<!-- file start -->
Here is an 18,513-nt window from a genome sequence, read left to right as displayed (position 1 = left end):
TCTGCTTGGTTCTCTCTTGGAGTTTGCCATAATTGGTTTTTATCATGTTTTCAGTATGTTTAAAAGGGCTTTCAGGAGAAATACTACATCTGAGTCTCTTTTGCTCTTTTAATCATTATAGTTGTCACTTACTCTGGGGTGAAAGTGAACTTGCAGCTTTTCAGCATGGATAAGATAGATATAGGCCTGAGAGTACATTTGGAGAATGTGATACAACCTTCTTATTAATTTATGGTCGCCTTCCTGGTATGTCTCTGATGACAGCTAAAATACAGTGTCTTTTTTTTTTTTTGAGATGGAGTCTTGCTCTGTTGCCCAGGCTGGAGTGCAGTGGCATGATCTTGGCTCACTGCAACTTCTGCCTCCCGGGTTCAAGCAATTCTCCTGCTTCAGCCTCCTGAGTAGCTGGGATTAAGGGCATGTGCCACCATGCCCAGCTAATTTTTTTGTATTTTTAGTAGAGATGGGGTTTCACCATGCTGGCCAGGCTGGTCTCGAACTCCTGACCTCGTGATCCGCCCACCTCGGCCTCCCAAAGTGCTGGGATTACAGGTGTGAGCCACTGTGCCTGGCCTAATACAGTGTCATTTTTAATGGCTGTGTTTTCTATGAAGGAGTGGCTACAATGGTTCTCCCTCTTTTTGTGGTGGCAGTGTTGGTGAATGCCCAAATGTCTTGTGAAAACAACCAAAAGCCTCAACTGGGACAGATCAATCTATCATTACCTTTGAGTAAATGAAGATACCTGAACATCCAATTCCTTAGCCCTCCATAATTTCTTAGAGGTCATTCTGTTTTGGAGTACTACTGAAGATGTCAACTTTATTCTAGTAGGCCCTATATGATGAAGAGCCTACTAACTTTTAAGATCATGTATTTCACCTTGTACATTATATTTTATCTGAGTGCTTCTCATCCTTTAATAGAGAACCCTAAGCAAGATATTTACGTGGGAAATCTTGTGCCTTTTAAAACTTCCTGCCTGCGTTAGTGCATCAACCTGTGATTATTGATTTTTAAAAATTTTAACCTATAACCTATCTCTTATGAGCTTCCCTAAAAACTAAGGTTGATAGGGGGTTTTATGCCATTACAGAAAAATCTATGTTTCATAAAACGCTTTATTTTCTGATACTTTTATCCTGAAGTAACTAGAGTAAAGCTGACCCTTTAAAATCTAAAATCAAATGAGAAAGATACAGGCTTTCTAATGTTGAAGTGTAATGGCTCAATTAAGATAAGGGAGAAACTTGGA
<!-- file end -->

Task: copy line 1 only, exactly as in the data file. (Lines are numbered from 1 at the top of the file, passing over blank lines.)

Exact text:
Here is an 18,513-nt window from a genome sequence, read left to right as displayed (position 1 = left end):